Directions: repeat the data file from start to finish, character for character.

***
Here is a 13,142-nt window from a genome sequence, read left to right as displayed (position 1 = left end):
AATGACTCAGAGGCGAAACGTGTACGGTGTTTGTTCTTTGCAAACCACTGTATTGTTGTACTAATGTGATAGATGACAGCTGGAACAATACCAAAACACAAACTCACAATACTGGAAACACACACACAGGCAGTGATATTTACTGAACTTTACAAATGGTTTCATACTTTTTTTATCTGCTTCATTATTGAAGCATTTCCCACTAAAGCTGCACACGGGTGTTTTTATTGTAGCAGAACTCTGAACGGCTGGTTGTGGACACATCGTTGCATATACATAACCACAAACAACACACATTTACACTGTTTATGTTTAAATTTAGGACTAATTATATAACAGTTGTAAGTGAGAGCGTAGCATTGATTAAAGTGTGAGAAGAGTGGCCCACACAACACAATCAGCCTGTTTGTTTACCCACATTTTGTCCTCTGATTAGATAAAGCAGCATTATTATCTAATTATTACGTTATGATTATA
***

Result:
Here is a 13,142-nt window from a genome sequence, read left to right as displayed (position 1 = left end):
AATGACTCAGAGGCGAAACGTGTACGGTGTTTGTTCTTTGCAAACCACTGTATTGTTGTACTAATGTGATAGATGACAGCTGGAACAATACCAAAACACAAACTCACAATACTGGAAACACACACACAGGCAGTGATATTTACTGAACTTTACAAATGGTTTCATACTTTTTTTATCTGCTTCATTATTGAAGCATTTCCCACTAAAGCTGCACACGGGTGTTTTTATTGTAGCAGAACTCTGAACGGCTGGTTGTGGACACATCGTTGCATATACATAACCACAAACAACACACATTTACACTGTTTATGTTTAAATTTAGGACTAATTATATAACAGTTGTAAGTGAGAGCGTAGCATTGATTAAAGTGTGAGAAGAGTGGCCCACACAACACAATCAGCCTGTTTGTTTACCCACATTTTGTCCTCTGATTAGATAAAGCAGCATTATTATCTAATTATTACGTTATGATTATA